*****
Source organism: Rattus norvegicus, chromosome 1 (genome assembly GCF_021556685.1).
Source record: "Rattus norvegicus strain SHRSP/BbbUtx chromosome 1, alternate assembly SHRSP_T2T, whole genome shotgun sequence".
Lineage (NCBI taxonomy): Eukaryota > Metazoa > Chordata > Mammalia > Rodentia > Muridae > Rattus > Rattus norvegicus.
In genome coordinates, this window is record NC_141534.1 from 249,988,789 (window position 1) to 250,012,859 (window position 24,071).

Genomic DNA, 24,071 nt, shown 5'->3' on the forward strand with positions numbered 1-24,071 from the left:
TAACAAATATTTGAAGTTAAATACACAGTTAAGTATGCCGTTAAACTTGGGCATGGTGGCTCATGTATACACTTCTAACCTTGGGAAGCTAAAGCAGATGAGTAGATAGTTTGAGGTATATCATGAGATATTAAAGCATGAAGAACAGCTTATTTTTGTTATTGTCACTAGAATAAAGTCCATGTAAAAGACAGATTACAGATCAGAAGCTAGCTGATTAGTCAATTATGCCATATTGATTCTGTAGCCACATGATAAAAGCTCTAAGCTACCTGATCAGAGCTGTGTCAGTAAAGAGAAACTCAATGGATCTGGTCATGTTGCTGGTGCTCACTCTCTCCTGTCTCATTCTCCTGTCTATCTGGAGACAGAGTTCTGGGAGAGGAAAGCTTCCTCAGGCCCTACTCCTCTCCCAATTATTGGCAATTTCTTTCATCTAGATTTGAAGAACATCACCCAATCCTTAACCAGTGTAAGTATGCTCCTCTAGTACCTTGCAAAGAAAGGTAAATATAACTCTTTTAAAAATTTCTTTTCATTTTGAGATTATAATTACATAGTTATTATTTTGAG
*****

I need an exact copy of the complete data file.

Source organism: Rattus norvegicus, chromosome 1 (genome assembly GCF_021556685.1).
Source record: "Rattus norvegicus strain SHRSP/BbbUtx chromosome 1, alternate assembly SHRSP_T2T, whole genome shotgun sequence".
Lineage (NCBI taxonomy): Eukaryota > Metazoa > Chordata > Mammalia > Rodentia > Muridae > Rattus > Rattus norvegicus.
In genome coordinates, this window is record NC_141534.1 from 249,988,789 (window position 1) to 250,012,859 (window position 24,071).

Genomic DNA, 24,071 nt, shown 5'->3' on the forward strand with positions numbered 1-24,071 from the left:
TAACAAATATTTGAAGTTAAATACACAGTTAAGTATGCCGTTAAACTTGGGCATGGTGGCTCATGTATACACTTCTAACCTTGGGAAGCTAAAGCAGATGAGTAGATAGTTTGAGGTATATCATGAGATATTAAAGCATGAAGAACAGCTTATTTTTGTTATTGTCACTAGAATAAAGTCCATGTAAAAGACAGATTACAGATCAGAAGCTAGCTGATTAGTCAATTATGCCATATTGATTCTGTAGCCACATGATAAAAGCTCTAAGCTACCTGATCAGAGCTGTGTCAGTAAAGAGAAACTCAATGGATCTGGTCATGTTGCTGGTGCTCACTCTCTCCTGTCTCATTCTCCTGTCTATCTGGAGACAGAGTTCTGGGAGAGGAAAGCTTCCTCAGGCCCTACTCCTCTCCCAATTATTGGCAATTTCTTTCATCTAGATTTGAAGAACATCACCCAATCCTTAACCAGTGTAAGTATGCTCCTCTAGTACCTTGCAAAGAAAGGTAAATATAACTCTTTTAAAAATTTCTTTTCATTTTGAGATTATAATTACATAGTTATTATTTTGAG